Sunday, March 13, 2011

Gardens as connections to our past

The article I write for the bi-monthly Orange Plaza Review was just published; if you don't get a chance to check out the had copy, you can read it below!

Gardens as Connections to Our Past

Gardens provide us with countless offerings: flowers, fruits and vegetables, beauty, a place to escape, a healthy environment. But some of what we gain from the things we grow are much more subtle. A few months ago, I wrote about how gardens provide us with inspiration that goes far beyond the soil and sun and seeds; this season, as the ground awakens and spring brings new life, I am thinking about how gardens provide us with a link to our past.

The inspiration for this article is two fold: the gardens I’ve created for myself, for family, for customers and with students have all been on my mind, as well as the importance how those places reflect our heritage, our ancestors, and the like. Then, quite recently, at Country Roads, where our garden shop is located, we lost a long time friend and customer in a very tragic, sudden way. Our reaction, after the initial shock and sadness, was to come up with some sort of way we could remember her in our store. “Doing something in the garden” seemed like the only natural choice.

I like that gardens can be place of remembrance, in happy, health ways. Early spring of each year, I always plant bachelor buttons, the blue, cheery cornflower (Centaurea cyanus) that my grandmother, and namesake of our nursery, Johnnye Merle, had growing in her garden. I remember her telling me about how she’d always have to remind the gardeners that came to cut the lawn underneath her giant Magnolia tree to leave the little patch of dirt where their seeds lay hidden alone; she loved that you could “mistreat ‘em, ignore ‘em, even forget to water ‘em”, but year after year, those seeds would germinate, come to life with a shower of bright blue color. So I too now plant them, and even though she has since past away, I feel connected to her from these seeds that stay the same, that give me the same plant she herself had grown some fifty years before and enjoyed. And in turn, I hope to share that story, that legacy, with the next generations of our family. On her birthday this year, I made a small donation to the Ladybird Johnson Wildflower Center in her memory, doing a small part to keep the legacy of wildflowers of my grandmother’s Texas youth alive. I could think of no better way to remember her than with living flowers for generations to come!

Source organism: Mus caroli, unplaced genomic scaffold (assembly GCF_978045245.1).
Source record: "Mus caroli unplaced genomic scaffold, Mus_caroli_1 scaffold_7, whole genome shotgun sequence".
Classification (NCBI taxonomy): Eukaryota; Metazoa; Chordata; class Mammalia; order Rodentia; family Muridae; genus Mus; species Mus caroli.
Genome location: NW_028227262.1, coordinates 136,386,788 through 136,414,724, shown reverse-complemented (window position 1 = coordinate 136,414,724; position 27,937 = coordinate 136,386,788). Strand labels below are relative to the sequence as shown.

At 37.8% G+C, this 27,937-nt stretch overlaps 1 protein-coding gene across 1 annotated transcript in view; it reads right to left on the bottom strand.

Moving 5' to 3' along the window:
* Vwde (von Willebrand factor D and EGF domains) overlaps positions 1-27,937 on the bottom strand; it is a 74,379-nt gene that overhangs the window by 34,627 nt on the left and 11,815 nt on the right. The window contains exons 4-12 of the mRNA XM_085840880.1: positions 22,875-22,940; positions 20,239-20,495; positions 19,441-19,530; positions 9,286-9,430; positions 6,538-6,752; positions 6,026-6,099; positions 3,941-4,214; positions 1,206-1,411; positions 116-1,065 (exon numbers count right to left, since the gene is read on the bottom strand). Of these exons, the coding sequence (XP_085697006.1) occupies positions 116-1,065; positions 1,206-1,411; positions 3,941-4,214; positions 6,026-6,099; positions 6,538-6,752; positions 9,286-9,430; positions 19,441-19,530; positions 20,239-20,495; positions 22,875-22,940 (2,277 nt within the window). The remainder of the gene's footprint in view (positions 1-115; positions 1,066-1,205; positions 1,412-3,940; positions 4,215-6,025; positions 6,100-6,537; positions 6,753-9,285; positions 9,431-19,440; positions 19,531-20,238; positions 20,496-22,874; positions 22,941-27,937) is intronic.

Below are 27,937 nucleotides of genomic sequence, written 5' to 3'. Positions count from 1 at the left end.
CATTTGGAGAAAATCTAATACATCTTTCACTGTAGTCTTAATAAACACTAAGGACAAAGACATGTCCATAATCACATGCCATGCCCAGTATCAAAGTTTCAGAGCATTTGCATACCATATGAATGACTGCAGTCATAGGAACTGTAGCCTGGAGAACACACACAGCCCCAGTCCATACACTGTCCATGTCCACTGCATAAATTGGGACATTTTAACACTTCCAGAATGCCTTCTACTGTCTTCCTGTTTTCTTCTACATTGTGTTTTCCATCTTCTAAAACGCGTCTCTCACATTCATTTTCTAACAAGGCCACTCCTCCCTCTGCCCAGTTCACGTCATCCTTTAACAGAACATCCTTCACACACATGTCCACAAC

When I am in the garden, in many ways, I am also reflecting the many lessons and tips picked up from so many people over the years, appreciating all that I have been taught as I care for my plants. When I plant heirloom plants and seeds, I am also connecting to the past; there is a huge ‘movement’ of gardeners that cultivate and save heirloom plants for this very reason. It is quite remarkable to think that you are growing the same plant that someone grew hundreds of years ago, eating a vegetable that has not been modified or changed since that time! These plants, handed down from generation to generation, are a direct link to our past, and are also important to our environment: they are usually naturally resistant to many pests and problems and weather extremes, provide a diversity that is critical to maintaining genetic diversity, and are generally always organic, grown without chemical fertilizers or pesticides. In the after school program I run (, we often create gardens with our students with this idea in mind, growing plants that relate to individual student’s unique heritage and ancestry, providing them with a ‘living history’ of where they come from, and what people have done for generations to live, while also teaching important lessons about the environment, botany, and science.

We will be remembering our friend Faith, who we lost this month, in our gardens at Country Roads this spring. Creating something that is living, vibrant, full of color and that contributes to the environment around it is the best way we can think of to pay tribute to someone who embodied all of those things. Gardens provide us with a unique opportunity to remember, to connect to our past in a meaningful way; every time we get our hands dirty and work with the soil below our feet, we are contributing to our future while also remembering where we came from.


Quick garden tips:

*Heirloom seeds will be in this March at Johnnye Merles! March is a GREAT time to start your seeds.

*For those of you who aren’t into waiting and starting seeds on your own, we’ll also have heirloom veggie plants available, along with all sorts of great annuals and perennials for early spring planting.

*We’ll be celebrating spring this March with a garden party! Visit our website for more information.

*Spring is also a great time to start revamping your garden; if you need some help with design, take advantage of our garden design services!

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